I never finished David Brinkley’s The Great Deluge. A work of history on the most important event of my lifetime shouldn’t begin be transposing two major geographical features (Lake Borgne and Bay St. Louis), then start with a vicious deconstruction of Ray Nagin as if his performance were the most important thing that went down in September 2005. I haven’t picked up Zetouin or Dan Baum’s book either. There is a lot I will have to make the time (and find the strength) to do before the fifth anniversary: watch Treme, read those books and re-read some others, to scan again the fragmentary texts of the blogs of 2005. I will have to figure out how, without the intervention of the distant and indifferent gods, to turn tears and anger into redemption, how to “fly away from the land” not into the sanctified clouds but into the bath-warm and comforting soul of New Orleans, washed clean by the waters.

Fly away
From the land
Because we can
Because we can


1. Susanna Powers - March 14, 2010

I’m not sure that I want to watch it, because the sum total of the fictionalized accounts will create a revisionist history in the future. While we want it never to be forgotten, I cringe to think that it will be remembered incorrectly. As a matter of fact, it would probably only make me angry. I got angry at Tom Brokaw on Christmas Day 2005 because of some assinine comments he made, and he is generally thought of as a reputable source. I am more eager to support the efforts like the Hurricane Digital Memory Bank, and Surviving Katrina and Rita in Houston (scholarly attempts to gather actual survivor accounts) than what HBO will consider to be profitable entertainment.


2. mf - March 14, 2010

As I work my way through the Wire on DVD, I think that I trust David Simon better than I trust the executives of HBO or just about anyone else in the profitable outlets of the media.

And remember: this is not history, this is fiction set in a realistic setting. The larger narrative and the fine details need not be correct. They only need to be right.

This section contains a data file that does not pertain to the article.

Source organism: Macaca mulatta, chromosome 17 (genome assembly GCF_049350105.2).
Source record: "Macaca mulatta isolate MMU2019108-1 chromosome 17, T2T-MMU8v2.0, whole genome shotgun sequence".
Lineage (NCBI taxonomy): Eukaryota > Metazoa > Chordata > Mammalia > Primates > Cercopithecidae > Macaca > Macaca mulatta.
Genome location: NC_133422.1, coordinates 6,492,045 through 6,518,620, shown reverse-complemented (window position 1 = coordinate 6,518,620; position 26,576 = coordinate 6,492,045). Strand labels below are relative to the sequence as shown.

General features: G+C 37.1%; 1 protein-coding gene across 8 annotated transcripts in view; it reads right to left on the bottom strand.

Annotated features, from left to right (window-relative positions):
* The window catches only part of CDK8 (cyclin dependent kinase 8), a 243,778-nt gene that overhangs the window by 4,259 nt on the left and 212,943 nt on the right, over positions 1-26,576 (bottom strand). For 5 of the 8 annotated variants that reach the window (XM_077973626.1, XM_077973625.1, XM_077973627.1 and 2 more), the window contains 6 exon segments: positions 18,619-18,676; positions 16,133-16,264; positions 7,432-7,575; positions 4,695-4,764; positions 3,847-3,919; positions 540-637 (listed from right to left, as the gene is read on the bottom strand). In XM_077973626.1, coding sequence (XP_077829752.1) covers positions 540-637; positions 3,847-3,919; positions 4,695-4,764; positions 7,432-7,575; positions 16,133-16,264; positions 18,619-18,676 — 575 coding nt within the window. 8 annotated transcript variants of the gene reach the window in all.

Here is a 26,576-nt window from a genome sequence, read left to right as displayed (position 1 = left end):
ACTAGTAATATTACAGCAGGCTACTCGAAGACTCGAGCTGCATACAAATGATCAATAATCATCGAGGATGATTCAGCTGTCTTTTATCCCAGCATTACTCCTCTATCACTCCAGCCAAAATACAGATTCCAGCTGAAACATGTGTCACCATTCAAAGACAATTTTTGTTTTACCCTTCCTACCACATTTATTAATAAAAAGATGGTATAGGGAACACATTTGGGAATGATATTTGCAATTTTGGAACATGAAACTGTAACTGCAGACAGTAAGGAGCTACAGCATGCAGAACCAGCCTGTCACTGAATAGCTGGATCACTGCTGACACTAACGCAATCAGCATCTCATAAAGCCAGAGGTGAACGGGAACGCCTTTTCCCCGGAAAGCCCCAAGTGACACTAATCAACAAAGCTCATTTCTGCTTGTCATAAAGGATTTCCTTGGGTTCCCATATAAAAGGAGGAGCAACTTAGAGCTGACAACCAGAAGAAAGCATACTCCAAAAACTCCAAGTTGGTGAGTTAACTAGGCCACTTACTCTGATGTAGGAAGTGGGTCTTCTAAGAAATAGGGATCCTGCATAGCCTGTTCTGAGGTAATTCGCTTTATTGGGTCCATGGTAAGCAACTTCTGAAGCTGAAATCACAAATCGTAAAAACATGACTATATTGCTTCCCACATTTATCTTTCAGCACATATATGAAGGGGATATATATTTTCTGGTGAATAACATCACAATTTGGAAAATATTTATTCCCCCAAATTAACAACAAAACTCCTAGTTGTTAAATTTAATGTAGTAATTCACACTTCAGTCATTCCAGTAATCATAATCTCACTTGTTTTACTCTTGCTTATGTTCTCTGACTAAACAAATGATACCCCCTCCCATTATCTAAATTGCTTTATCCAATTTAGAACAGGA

3. Ray - March 14, 2010

I don’t get the objection, myself. By that argument, all historically-based movies and TV shows would be off-limits. Band of Brothers, John Adams, The Pacific, Saving Private Ryan, Michael Collins, When The Levees Broke, Malcolm X….Or even any movie about any subject at all. Am I supposed to boycott Trainspotting because it isn’t really a true-to-life depiction of the life of an addict?

And what makes the memory bank so damn authoritative? Any person can sign up there and write any damn thing they want. Even the site’s FAQ says: “Nevertheless, as with any historical sources (including, for example, newspaper accounts), there are always questions about reliability, and all researchers need to evaluate their sources critically.”

Nobody is absolved of the duty of questioning what they read and watch, even if they choose to go through life with ideological blinders on.

I can’t wait to see this show.


4. Editilla~New Orleans Ladder - March 14, 2010

I don’t know how it will shake either, but not for any problems with the production. For one thing, they involved y’all who know who you are and that takes care of a Lot of apprehensions whether you make it to the screen or not.
This ain’t K’ville. K’ville died for me this past Mardi Gras.
So much else has died that I never want to forget.
It’s just hard,I know. It will always be hard, until it’s not.


5. Editilla~New Orleans Ladder - March 14, 2010

Oh, forgot, I’m getting cable and a new TV just for this show.
It’ll be great, y’all, while we all watch it together.